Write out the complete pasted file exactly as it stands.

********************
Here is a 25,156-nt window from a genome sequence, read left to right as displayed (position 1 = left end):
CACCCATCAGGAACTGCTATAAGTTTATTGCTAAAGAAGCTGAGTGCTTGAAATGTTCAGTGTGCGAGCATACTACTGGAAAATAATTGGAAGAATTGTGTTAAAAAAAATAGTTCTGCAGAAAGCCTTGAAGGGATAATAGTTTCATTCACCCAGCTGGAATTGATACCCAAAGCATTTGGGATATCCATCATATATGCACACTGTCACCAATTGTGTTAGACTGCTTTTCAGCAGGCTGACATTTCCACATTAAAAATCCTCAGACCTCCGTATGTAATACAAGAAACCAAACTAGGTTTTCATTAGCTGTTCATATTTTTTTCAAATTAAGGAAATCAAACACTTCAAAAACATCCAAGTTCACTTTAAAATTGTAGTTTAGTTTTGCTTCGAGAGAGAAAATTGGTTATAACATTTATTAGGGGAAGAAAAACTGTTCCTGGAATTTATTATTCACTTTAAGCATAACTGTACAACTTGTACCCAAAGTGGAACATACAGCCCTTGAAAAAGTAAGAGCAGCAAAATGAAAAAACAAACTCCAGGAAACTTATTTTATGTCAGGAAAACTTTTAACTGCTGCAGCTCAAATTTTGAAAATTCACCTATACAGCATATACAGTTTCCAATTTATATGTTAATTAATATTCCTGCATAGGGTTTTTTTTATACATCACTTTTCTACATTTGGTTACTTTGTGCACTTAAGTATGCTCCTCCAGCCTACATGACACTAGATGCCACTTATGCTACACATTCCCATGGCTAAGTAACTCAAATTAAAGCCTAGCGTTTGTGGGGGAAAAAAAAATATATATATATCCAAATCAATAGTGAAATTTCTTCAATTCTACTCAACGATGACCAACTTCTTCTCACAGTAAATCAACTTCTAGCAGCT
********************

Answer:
Here is a 25,156-nt window from a genome sequence, read left to right as displayed (position 1 = left end):
CACCCATCAGGAACTGCTATAAGTTTATTGCTAAAGAAGCTGAGTGCTTGAAATGTTCAGTGTGCGAGCATACTACTGGAAAATAATTGGAAGAATTGTGTTAAAAAAAATAGTTCTGCAGAAAGCCTTGAAGGGATAATAGTTTCATTCACCCAGCTGGAATTGATACCCAAAGCATTTGGGATATCCATCATATATGCACACTGTCACCAATTGTGTTAGACTGCTTTTCAGCAGGCTGACATTTCCACATTAAAAATCCTCAGACCTCCGTATGTAATACAAGAAACCAAACTAGGTTTTCATTAGCTGTTCATATTTTTTTCAAATTAAGGAAATCAAACACTTCAAAAACATCCAAGTTCACTTTAAAATTGTAGTTTAGTTTTGCTTCGAGAGAGAAAATTGGTTATAACATTTATTAGGGGAAGAAAAACTGTTCCTGGAATTTATTATTCACTTTAAGCATAACTGTACAACTTGTACCCAAAGTGGAACATACAGCCCTTGAAAAAGTAAGAGCAGCAAAATGAAAAAACAAACTCCAGGAAACTTATTTTATGTCAGGAAAACTTTTAACTGCTGCAGCTCAAATTTTGAAAATTCACCTATACAGCATATACAGTTTCCAATTTATATGTTAATTAATATTCCTGCATAGGGTTTTTTTTATACATCACTTTTCTACATTTGGTTACTTTGTGCACTTAAGTATGCTCCTCCAGCCTACATGACACTAGATGCCACTTATGCTACACATTCCCATGGCTAAGTAACTCAAATTAAAGCCTAGCGTTTGTGGGGGAAAAAAAAATATATATATATCCAAATCAATAGTGAAATTTCTTCAATTCTACTCAACGATGACCAACTTCTTCTCACAGTAAATCAACTTCTAGCAGCT